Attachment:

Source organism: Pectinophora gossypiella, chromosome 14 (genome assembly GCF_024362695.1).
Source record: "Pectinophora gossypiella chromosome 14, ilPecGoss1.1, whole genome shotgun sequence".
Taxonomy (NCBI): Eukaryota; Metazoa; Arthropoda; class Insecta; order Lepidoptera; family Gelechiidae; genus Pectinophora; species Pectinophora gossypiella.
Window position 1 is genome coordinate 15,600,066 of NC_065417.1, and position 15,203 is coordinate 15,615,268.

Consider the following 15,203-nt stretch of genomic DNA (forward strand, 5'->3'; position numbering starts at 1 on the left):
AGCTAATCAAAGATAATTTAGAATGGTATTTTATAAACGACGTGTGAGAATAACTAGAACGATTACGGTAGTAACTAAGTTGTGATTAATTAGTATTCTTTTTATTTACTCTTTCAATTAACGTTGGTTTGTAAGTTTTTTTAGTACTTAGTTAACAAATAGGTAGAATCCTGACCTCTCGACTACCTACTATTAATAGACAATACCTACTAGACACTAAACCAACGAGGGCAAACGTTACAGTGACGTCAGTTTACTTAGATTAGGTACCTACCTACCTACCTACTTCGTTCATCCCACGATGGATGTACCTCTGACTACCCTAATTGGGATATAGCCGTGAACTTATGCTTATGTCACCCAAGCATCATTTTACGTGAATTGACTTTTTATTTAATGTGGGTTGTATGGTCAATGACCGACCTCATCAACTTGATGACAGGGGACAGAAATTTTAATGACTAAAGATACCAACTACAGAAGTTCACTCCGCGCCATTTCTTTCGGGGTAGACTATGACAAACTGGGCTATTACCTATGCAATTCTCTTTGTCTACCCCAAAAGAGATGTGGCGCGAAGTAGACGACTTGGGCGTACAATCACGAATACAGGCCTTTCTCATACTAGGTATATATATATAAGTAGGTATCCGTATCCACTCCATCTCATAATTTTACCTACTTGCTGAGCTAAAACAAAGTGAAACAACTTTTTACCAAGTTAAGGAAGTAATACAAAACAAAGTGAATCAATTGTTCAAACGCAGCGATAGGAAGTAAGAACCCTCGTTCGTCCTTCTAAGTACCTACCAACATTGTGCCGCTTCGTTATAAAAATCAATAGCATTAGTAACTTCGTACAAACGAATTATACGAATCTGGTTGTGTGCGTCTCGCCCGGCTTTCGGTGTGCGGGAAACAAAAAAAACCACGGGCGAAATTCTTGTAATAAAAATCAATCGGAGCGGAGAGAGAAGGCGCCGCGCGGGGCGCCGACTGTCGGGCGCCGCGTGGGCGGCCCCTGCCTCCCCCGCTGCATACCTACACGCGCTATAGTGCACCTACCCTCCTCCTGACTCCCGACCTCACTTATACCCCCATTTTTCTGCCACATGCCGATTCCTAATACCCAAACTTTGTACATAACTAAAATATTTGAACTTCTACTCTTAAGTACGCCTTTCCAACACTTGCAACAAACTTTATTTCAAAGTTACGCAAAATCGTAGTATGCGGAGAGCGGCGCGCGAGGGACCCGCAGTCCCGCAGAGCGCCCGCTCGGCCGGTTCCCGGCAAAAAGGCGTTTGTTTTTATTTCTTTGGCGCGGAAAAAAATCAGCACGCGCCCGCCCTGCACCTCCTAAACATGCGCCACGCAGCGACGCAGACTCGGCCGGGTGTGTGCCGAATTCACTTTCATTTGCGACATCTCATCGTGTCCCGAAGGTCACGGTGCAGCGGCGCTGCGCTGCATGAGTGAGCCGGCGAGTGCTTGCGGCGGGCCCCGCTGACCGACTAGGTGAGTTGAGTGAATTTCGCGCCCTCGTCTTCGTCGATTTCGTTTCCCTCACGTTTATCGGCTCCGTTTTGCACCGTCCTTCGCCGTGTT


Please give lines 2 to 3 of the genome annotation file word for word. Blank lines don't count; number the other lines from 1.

Source record: "Pectinophora gossypiella chromosome 14, ilPecGoss1.1, whole genome shotgun sequence".
Taxonomy (NCBI): Eukaryota; Metazoa; Arthropoda; class Insecta; order Lepidoptera; family Gelechiidae; genus Pectinophora; species Pectinophora gossypiella.